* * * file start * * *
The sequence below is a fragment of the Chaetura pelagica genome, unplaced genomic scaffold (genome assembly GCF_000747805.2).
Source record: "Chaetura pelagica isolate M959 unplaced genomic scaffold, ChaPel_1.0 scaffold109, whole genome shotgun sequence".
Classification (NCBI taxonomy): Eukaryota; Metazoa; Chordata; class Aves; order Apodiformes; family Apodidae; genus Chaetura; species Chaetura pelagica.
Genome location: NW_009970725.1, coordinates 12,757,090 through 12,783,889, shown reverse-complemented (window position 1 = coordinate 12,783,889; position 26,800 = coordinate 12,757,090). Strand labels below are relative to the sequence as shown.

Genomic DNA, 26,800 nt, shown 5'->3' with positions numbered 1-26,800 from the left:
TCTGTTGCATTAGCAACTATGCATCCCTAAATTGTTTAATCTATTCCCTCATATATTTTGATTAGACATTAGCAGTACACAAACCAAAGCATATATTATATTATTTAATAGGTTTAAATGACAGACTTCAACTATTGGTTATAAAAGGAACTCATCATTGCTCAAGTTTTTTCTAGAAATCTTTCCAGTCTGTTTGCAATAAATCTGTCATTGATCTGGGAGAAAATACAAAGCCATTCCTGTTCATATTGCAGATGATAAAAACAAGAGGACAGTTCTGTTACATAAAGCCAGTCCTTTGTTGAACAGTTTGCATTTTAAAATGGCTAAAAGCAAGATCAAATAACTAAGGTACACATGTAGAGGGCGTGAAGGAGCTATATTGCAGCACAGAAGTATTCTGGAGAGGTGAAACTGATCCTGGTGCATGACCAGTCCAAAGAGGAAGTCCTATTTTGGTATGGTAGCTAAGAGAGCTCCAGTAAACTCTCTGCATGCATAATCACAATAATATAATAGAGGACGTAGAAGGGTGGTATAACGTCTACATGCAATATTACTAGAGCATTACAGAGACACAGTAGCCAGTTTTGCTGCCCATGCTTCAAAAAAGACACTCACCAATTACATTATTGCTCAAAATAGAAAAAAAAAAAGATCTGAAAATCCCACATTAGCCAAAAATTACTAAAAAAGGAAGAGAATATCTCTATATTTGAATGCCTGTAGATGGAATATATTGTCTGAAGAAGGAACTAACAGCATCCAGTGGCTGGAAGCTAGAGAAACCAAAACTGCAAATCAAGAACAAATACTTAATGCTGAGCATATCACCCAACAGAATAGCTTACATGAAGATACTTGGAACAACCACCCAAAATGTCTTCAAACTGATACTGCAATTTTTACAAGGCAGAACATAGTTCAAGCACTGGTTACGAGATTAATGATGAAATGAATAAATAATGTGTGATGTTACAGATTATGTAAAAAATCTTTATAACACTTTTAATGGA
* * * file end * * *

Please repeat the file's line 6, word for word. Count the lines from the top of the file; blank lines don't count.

TCTGTTGCATTAGCAACTATGCATCCCTAAATTGTTTAATCTATTCCCTCATATATTTTGATTAGACATTAGCAGTACACAAACCAAAGCATATATTATATTATTTAATAGGTTTAAATGACAGACTTCAACTATTGGTTATAAAAGGAACTCATCATTGCTCAAGTTTTTTCTAGAAATCTTTCCAGTCTGTTTGCAATAAATCTGTCATTGATCTGGGAGAAAATACAAAGCCATTCCTGTTCATATTGCAGATGATAAAAACAAGAGGACAGTTCTGTTACATAAAGCCAGTCCTTTGTTGAACAGTTTGCATTTTAAAATGGCTAAAAGCAAGATCAAATAACTAAGGTACACATGTAGAGGGCGTGAAGGAGCTATATTGCAGCACAGAAGTATTCTGGAGAGGTGAAACTGATCCTGGTGCATGACCAGTCCAAAGAGGAAGTCCTATTTTGGTATGGTAGCTAAGAGAGCTCCAGTAAACTCTCTGCATGCATAATCACAATAATATAATAGAGGACGTAGAAGGGTGGTATAACGTCTACATGCAATATTACTAGAGCATTACAGAGACACAGTAGCCAGTTTTGCTGCCCATGCTTCAAAAAAGACACTCACCAATTACATTATTGCTCAAAATAGAAAAAAAAAAAGATCTGAAAATCCCACATTAGCCAAAAATTACTAAAAAAGGAAGAGAATATCTCTATATTTGAATGCCTGTAGATGGAATATATTGTCTGAAGAAGGAACTAACAGCATCCAGTGGCTGGAAGCTAGAGAAACCAAAACTGCAAATCAAGAACAAATACTTAATGCTGAGCATATCACCCAACAGAATAGCTTACATGAAGATACTTGGAACAACCACCCAAAATGTCTTCAAACTGATACTGCAATTTTTACAAGGCAGAACATAGTTCAAGCACTGGTTACGAGATTAATGATGAAATGAATAAATAATGTGTGATGTTACAGATTATGTAAAAAATCTTTATAACACTTTTAATGGA